Thursday, February 2, 2023

Wildfowl museum to protest city budget cut that could force it to ‘reconsider’ staff, operational hours

VIRGINIA BEACH — The Atlantic Wildfowl Heritage Museum plans to protest proposed funding cuts that would shrink its revenue by about $13,000, or 14 percent.

Jeff Tinkham, president of the museum’s board of directors, urged Back Bay Wildfowl Guild members in a Facebook post this week to implore City Council members to remove the cuts from the city’s 2017 spending plan the budget is approved in May. He also asked people to attend two upcoming public hearings on the budget to show public concern about the cuts.

Atlantic Wildfowl Heritage Museum (courtesy of
Atlantic Wildfowl Heritage Museum (courtesy of

The first hearing is 6 p.m. today at Cox High School. The second is 6 p.m. Tuesday in City Council chambers.

The city’s proposed budget, which will guide spending from July 1 through June 30, 2017, calls for the city to give 25 percent less to the Oceanfront wildfowl museum next year. That is the same reduction the city’s historic home museums are facing as they shift toward fewer operating hours in favor of hosting more events throughout the year.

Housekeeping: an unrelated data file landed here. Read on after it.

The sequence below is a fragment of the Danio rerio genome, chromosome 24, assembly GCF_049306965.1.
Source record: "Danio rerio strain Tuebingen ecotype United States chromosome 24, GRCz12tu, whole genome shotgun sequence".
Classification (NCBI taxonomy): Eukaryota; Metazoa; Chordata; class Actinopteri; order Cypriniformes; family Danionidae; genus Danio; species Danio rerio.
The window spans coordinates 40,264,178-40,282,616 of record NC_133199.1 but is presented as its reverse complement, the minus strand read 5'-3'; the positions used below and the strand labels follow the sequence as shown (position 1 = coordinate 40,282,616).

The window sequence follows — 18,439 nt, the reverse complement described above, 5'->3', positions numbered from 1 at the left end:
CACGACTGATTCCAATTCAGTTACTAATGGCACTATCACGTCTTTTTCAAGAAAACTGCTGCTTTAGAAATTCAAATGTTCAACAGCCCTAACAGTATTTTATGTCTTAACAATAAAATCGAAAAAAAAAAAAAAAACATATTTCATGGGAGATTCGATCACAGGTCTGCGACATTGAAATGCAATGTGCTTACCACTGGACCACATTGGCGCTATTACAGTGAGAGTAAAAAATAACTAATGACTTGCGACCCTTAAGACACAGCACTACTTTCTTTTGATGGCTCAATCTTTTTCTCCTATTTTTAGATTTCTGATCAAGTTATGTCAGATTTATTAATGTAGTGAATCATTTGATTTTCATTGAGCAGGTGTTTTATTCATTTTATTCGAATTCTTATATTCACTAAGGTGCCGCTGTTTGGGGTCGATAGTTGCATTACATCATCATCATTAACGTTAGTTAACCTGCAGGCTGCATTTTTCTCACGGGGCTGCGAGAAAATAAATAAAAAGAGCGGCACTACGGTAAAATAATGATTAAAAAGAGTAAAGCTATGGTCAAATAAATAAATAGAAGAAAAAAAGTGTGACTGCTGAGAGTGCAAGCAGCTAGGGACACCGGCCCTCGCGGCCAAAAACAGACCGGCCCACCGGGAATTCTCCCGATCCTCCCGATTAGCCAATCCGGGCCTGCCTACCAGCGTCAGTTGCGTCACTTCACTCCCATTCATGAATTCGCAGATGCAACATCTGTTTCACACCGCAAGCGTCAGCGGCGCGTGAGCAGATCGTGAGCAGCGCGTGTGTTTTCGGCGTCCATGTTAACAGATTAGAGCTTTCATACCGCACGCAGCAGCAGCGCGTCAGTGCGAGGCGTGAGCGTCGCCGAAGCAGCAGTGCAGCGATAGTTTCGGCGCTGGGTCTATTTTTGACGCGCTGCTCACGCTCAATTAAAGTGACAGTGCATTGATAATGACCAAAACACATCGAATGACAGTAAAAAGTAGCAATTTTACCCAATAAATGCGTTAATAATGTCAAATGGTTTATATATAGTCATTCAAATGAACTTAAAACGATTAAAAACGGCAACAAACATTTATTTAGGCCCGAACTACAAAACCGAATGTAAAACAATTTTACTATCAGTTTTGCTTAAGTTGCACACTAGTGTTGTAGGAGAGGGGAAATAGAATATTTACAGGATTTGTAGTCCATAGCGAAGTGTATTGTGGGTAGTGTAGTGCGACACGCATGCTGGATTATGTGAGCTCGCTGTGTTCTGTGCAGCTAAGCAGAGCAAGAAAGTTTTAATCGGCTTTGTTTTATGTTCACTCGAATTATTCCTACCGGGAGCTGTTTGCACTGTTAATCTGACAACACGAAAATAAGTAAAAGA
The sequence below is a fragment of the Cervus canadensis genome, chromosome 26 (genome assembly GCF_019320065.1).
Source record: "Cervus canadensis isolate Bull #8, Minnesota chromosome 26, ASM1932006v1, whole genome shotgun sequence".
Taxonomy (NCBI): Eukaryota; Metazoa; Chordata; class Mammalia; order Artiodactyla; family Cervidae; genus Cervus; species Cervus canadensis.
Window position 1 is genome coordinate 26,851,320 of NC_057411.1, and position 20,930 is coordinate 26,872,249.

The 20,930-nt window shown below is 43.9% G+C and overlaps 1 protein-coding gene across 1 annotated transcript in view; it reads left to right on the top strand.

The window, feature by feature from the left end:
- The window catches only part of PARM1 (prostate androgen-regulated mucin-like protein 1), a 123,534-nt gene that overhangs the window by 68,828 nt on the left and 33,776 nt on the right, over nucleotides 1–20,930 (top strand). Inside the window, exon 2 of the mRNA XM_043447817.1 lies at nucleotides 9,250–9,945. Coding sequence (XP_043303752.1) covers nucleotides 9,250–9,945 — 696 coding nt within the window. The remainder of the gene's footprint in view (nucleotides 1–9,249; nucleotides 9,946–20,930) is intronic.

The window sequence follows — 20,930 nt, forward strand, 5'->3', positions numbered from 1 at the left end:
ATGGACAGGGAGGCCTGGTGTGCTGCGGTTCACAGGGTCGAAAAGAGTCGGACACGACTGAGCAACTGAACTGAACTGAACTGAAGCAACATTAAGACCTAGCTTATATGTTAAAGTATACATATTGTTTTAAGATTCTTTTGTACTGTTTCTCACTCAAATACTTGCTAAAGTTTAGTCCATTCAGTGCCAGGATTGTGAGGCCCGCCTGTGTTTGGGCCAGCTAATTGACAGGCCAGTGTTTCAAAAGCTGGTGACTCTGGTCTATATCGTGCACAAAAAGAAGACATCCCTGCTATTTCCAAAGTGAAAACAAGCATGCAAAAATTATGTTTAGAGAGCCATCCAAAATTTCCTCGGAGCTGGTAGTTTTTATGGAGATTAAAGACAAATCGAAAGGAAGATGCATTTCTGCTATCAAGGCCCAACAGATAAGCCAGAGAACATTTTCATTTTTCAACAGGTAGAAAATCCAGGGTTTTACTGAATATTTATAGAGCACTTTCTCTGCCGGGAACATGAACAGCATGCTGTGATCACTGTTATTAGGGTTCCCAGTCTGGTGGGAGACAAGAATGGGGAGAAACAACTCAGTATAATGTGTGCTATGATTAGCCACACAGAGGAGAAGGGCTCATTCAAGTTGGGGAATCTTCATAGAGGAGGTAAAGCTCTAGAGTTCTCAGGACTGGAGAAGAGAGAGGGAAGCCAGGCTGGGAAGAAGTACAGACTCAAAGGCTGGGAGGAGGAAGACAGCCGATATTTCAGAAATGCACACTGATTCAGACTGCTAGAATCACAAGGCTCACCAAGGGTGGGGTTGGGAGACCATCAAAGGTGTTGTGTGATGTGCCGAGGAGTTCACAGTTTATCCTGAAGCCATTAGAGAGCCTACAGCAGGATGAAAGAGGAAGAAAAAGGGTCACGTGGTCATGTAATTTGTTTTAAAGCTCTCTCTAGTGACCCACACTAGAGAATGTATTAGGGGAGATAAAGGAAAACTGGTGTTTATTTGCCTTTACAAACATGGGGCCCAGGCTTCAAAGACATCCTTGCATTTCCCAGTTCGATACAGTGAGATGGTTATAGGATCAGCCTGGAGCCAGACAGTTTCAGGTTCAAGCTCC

“If this cut goes through, we will be forced to reconsider staff positions and operating hours,” Tinkham wrote on a Facebook post about the cuts.

The waterbird museum is independent of the city but relies on it for nearly half of its funding. It does not charge for admission. Run by two employees, it is open seven days a week during the summer and six the rest of the year.

After Southside Daily first reported concerns about the cuts, which also extended to the Old Coast Guard Station Museum, City Manager Dave Hansen sent a memo to the City Council saying the museum could easily recoup the money by charging a nominal admittance fee.

The museum’s director has said he does not want to force folks to pay to visit.

Councilwoman Barbara Henley said at Tuesday’s Council meeting that the museum had tried charging for admittance before and found less success while doing so. Councilman John Moss compared the museum’s model to car washes that only accept donations but generate more revenue than those that charge.

Henley also expressed opposition to the proposed cuts.

Tinkham wrote that a museum board member will ask the whole City Council to reject the cuts and “to keep the funding at least at its current level” at the upcoming public hearings.

The City Council is set to vote on the budget May 10.

Residents can view the proposed budget here and comment in a virtual town hall here.

Southside Daily’s previous budget coverage:

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